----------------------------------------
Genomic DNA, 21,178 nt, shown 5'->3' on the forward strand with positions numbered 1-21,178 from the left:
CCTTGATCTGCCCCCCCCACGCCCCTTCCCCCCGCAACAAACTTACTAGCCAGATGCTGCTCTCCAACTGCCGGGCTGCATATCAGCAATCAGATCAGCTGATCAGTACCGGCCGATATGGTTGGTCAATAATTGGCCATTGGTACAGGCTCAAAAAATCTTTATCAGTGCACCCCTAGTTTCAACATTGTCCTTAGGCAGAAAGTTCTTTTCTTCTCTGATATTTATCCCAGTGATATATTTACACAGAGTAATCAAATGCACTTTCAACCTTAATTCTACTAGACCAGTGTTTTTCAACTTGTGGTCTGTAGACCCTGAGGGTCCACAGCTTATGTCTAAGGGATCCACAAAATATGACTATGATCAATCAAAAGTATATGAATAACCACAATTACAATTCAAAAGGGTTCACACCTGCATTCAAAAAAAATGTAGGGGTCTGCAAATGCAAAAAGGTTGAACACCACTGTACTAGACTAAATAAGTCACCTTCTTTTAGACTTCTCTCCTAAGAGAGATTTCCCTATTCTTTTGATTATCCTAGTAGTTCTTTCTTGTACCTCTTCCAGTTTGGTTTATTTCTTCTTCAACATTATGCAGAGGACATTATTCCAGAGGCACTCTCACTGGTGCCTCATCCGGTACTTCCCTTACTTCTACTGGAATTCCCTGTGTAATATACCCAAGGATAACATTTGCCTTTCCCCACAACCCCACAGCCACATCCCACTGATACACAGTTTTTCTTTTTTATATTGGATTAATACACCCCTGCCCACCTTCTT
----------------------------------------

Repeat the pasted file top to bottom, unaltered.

Genomic DNA, 21,178 nt, shown 5'->3' on the forward strand with positions numbered 1-21,178 from the left:
CCTTGATCTGCCCCCCCCACGCCCCTTCCCCCCGCAACAAACTTACTAGCCAGATGCTGCTCTCCAACTGCCGGGCTGCATATCAGCAATCAGATCAGCTGATCAGTACCGGCCGATATGGTTGGTCAATAATTGGCCATTGGTACAGGCTCAAAAAATCTTTATCAGTGCACCCCTAGTTTCAACATTGTCCTTAGGCAGAAAGTTCTTTTCTTCTCTGATATTTATCCCAGTGATATATTTACACAGAGTAATCAAATGCACTTTCAACCTTAATTCTACTAGACCAGTGTTTTTCAACTTGTGGTCTGTAGACCCTGAGGGTCCACAGCTTATGTCTAAGGGATCCACAAAATATGACTATGATCAATCAAAAGTATATGAATAACCACAATTACAATTCAAAAGGGTTCACACCTGCATTCAAAAAAAATGTAGGGGTCTGCAAATGCAAAAAGGTTGAACACCACTGTACTAGACTAAATAAGTCACCTTCTTTTAGACTTCTCTCCTAAGAGAGATTTCCCTATTCTTTTGATTATCCTAGTAGTTCTTTCTTGTACCTCTTCCAGTTTGGTTTATTTCTTCTTCAACATTATGCAGAGGACATTATTCCAGAGGCACTCTCACTGGTGCCTCATCCGGTACTTCCCTTACTTCTACTGGAATTCCCTGTGTAATATACCCAAGGATAACATTTGCCTTTCCCCACAACCCCACAGCCACATCCCACTGATACACAGTTTTTCTTTTTTATATTGGATTAATACACCCCTGCCCACCTTCTT